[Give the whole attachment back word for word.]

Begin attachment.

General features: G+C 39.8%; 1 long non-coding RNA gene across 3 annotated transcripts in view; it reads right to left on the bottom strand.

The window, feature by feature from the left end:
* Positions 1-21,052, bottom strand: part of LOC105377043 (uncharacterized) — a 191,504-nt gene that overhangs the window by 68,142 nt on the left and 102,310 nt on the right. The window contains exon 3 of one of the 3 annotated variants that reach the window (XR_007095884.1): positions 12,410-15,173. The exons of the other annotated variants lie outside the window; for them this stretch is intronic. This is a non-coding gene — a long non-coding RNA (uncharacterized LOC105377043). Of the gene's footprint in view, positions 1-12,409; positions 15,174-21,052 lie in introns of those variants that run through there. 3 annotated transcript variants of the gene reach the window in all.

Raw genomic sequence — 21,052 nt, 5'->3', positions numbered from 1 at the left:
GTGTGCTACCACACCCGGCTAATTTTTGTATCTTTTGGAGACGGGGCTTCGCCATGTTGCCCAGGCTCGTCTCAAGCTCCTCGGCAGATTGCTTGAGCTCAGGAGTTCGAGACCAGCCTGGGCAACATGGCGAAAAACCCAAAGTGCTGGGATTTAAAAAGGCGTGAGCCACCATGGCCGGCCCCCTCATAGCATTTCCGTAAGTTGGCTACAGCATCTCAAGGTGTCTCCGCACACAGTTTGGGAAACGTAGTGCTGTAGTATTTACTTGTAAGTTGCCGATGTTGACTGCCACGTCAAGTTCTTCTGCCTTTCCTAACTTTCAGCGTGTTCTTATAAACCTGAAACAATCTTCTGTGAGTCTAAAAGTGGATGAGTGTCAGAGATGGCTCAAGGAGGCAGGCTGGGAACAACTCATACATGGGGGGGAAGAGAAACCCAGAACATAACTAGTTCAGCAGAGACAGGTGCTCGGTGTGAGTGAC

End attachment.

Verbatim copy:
General features: G+C 39.8%; 1 long non-coding RNA gene across 3 annotated transcripts in view; it reads right to left on the bottom strand.

The window, feature by feature from the left end:
* Positions 1-21,052, bottom strand: part of LOC105377043 (uncharacterized) — a 191,504-nt gene that overhangs the window by 68,142 nt on the left and 102,310 nt on the right. The window contains exon 3 of one of the 3 annotated variants that reach the window (XR_007095884.1): positions 12,410-15,173. The exons of the other annotated variants lie outside the window; for them this stretch is intronic. This is a non-coding gene — a long non-coding RNA (uncharacterized LOC105377043). Of the gene's footprint in view, positions 1-12,409; positions 15,174-21,052 lie in introns of those variants that run through there. 3 annotated transcript variants of the gene reach the window in all.

Raw genomic sequence — 21,052 nt, 5'->3', positions numbered from 1 at the left:
GTGTGCTACCACACCCGGCTAATTTTTGTATCTTTTGGAGACGGGGCTTCGCCATGTTGCCCAGGCTCGTCTCAAGCTCCTCGGCAGATTGCTTGAGCTCAGGAGTTCGAGACCAGCCTGGGCAACATGGCGAAAAACCCAAAGTGCTGGGATTTAAAAAGGCGTGAGCCACCATGGCCGGCCCCCTCATAGCATTTCCGTAAGTTGGCTACAGCATCTCAAGGTGTCTCCGCACACAGTTTGGGAAACGTAGTGCTGTAGTATTTACTTGTAAGTTGCCGATGTTGACTGCCACGTCAAGTTCTTCTGCCTTTCCTAACTTTCAGCGTGTTCTTATAAACCTGAAACAATCTTCTGTGAGTCTAAAAGTGGATGAGTGTCAGAGATGGCTCAAGGAGGCAGGCTGGGAACAACTCATACATGGGGGGGAAGAGAAACCCAGAACATAACTAGTTCAGCAGAGACAGGTGCTCGGTGTGAGTGAC